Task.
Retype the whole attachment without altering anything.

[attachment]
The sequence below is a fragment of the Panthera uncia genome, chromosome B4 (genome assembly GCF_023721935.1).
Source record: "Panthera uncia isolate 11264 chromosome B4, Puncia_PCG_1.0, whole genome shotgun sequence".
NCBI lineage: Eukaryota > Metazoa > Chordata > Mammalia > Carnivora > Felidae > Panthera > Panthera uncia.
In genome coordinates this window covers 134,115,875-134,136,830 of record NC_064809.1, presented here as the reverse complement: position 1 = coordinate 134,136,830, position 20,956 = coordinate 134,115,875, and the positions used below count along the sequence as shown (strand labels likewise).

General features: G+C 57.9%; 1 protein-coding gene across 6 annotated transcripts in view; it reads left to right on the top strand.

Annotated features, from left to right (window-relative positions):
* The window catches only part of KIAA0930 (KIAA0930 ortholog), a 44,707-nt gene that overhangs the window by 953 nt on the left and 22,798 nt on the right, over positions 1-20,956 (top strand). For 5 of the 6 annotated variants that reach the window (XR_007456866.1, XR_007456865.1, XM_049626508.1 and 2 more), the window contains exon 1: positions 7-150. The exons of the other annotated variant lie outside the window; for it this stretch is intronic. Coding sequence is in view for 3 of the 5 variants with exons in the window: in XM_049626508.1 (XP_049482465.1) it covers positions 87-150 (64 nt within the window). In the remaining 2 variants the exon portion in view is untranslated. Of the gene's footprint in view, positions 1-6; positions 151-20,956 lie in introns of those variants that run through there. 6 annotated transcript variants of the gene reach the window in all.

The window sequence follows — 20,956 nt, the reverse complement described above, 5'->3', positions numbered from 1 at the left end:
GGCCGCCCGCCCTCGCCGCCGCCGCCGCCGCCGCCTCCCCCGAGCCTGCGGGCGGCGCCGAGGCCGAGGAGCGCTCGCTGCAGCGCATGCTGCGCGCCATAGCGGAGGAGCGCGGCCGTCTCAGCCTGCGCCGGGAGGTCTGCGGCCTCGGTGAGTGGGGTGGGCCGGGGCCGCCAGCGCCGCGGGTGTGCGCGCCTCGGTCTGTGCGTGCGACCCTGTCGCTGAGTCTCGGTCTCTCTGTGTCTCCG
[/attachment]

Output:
The sequence below is a fragment of the Panthera uncia genome, chromosome B4 (genome assembly GCF_023721935.1).
Source record: "Panthera uncia isolate 11264 chromosome B4, Puncia_PCG_1.0, whole genome shotgun sequence".
NCBI lineage: Eukaryota > Metazoa > Chordata > Mammalia > Carnivora > Felidae > Panthera > Panthera uncia.
In genome coordinates this window covers 134,115,875-134,136,830 of record NC_064809.1, presented here as the reverse complement: position 1 = coordinate 134,136,830, position 20,956 = coordinate 134,115,875, and the positions used below count along the sequence as shown (strand labels likewise).

General features: G+C 57.9%; 1 protein-coding gene across 6 annotated transcripts in view; it reads left to right on the top strand.

Annotated features, from left to right (window-relative positions):
* The window catches only part of KIAA0930 (KIAA0930 ortholog), a 44,707-nt gene that overhangs the window by 953 nt on the left and 22,798 nt on the right, over positions 1-20,956 (top strand). For 5 of the 6 annotated variants that reach the window (XR_007456866.1, XR_007456865.1, XM_049626508.1 and 2 more), the window contains exon 1: positions 7-150. The exons of the other annotated variant lie outside the window; for it this stretch is intronic. Coding sequence is in view for 3 of the 5 variants with exons in the window: in XM_049626508.1 (XP_049482465.1) it covers positions 87-150 (64 nt within the window). In the remaining 2 variants the exon portion in view is untranslated. Of the gene's footprint in view, positions 1-6; positions 151-20,956 lie in introns of those variants that run through there. 6 annotated transcript variants of the gene reach the window in all.

The window sequence follows — 20,956 nt, the reverse complement described above, 5'->3', positions numbered from 1 at the left end:
GGCCGCCCGCCCTCGCCGCCGCCGCCGCCGCCGCCTCCCCCGAGCCTGCGGGCGGCGCCGAGGCCGAGGAGCGCTCGCTGCAGCGCATGCTGCGCGCCATAGCGGAGGAGCGCGGCCGTCTCAGCCTGCGCCGGGAGGTCTGCGGCCTCGGTGAGTGGGGTGGGCCGGGGCCGCCAGCGCCGCGGGTGTGCGCGCCTCGGTCTGTGCGTGCGACCCTGTCGCTGAGTCTCGGTCTCTCTGTGTCTCCG